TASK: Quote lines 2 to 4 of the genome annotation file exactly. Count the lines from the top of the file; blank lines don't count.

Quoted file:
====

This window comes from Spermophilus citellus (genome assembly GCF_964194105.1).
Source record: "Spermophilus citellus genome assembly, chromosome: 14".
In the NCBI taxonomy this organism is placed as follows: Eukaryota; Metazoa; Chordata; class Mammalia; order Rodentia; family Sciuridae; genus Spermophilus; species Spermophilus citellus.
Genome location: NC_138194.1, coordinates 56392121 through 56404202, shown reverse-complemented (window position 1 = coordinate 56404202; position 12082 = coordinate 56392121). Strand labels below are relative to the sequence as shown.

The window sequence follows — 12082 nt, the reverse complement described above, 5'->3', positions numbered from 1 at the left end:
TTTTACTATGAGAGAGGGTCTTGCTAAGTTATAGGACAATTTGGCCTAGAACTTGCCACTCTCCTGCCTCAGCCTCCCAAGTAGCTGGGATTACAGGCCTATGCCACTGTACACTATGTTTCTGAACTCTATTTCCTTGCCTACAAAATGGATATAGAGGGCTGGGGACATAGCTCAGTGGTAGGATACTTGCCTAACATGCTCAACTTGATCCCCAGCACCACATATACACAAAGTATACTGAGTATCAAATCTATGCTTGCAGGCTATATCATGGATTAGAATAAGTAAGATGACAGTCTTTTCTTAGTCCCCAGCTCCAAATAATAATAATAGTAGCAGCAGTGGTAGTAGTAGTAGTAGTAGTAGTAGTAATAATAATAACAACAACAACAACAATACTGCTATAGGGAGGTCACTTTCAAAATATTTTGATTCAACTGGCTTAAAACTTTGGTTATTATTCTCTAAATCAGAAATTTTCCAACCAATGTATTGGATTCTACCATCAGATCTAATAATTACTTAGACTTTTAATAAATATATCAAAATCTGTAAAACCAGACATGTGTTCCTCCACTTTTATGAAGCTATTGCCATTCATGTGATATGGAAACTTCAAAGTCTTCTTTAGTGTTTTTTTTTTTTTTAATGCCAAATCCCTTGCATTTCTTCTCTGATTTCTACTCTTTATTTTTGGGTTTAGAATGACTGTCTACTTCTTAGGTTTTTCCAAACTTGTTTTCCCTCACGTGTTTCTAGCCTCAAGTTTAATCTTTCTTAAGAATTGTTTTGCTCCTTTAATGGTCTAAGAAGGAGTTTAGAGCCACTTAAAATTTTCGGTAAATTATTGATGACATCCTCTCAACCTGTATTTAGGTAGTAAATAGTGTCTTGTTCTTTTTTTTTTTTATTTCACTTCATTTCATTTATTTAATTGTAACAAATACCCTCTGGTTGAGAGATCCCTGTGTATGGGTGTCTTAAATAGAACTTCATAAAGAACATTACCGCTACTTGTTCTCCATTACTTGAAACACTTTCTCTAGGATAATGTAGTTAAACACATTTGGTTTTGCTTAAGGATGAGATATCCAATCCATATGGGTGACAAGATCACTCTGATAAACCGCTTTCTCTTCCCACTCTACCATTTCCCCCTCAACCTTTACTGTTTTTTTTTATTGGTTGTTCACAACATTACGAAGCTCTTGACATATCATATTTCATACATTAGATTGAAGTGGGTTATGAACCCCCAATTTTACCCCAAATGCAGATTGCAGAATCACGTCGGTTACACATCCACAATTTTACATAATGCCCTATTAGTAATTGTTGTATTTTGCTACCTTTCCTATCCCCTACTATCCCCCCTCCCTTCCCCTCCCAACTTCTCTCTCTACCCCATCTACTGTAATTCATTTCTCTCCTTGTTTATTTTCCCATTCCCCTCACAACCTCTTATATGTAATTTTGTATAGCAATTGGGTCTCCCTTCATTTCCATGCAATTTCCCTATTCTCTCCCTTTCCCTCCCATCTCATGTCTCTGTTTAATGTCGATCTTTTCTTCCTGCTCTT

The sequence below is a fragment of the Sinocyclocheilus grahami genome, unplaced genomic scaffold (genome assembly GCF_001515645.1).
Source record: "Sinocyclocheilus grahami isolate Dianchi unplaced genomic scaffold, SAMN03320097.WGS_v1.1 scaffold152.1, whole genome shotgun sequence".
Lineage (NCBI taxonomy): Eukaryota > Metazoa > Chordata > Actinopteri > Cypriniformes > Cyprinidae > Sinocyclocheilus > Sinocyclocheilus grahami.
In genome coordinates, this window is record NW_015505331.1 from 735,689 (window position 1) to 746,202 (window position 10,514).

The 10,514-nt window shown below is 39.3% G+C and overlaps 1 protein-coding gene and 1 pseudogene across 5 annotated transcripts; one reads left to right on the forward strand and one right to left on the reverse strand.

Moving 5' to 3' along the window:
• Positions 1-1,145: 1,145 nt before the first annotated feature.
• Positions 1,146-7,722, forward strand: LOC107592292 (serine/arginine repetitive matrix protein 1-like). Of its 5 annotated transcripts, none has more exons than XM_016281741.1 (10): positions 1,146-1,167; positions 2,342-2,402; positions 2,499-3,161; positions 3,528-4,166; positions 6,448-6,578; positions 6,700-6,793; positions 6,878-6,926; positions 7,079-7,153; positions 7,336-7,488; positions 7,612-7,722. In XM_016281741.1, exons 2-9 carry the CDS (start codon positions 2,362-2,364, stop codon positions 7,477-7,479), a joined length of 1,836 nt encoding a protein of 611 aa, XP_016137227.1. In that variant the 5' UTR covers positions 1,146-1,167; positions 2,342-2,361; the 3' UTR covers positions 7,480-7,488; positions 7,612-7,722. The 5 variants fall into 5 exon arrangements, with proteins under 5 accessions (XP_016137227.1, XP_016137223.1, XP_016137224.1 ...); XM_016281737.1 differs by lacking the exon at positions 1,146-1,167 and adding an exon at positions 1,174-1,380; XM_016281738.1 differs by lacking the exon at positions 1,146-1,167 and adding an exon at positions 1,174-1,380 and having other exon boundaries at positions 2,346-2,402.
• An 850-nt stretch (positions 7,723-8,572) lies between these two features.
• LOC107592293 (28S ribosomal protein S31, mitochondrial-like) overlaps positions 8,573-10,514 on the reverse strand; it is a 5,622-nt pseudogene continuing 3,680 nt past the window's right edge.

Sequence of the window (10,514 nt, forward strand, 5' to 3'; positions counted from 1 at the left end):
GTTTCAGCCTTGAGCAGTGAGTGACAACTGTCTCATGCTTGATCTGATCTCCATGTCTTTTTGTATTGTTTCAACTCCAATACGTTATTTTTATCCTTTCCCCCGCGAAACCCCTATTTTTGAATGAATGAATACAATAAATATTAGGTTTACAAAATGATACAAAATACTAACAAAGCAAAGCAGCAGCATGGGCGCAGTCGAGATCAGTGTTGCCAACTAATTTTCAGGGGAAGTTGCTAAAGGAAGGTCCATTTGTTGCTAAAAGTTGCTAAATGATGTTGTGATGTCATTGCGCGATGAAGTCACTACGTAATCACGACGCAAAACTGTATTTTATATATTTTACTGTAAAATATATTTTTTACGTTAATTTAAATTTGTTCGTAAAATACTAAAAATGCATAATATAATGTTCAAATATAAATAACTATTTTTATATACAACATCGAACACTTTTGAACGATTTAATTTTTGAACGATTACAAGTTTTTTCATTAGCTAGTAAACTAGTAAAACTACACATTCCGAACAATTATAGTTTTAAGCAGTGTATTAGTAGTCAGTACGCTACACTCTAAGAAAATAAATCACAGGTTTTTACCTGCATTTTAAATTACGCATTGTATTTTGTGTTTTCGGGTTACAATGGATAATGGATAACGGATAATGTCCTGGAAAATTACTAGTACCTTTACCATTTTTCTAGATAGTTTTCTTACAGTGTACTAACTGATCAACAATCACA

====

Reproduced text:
Source record: "Spermophilus citellus genome assembly, chromosome: 14".
In the NCBI taxonomy this organism is placed as follows: Eukaryota; Metazoa; Chordata; class Mammalia; order Rodentia; family Sciuridae; genus Spermophilus; species Spermophilus citellus.
Genome location: NC_138194.1, coordinates 56392121 through 56404202, shown reverse-complemented (window position 1 = coordinate 56404202; position 12082 = coordinate 56392121). Strand labels below are relative to the sequence as shown.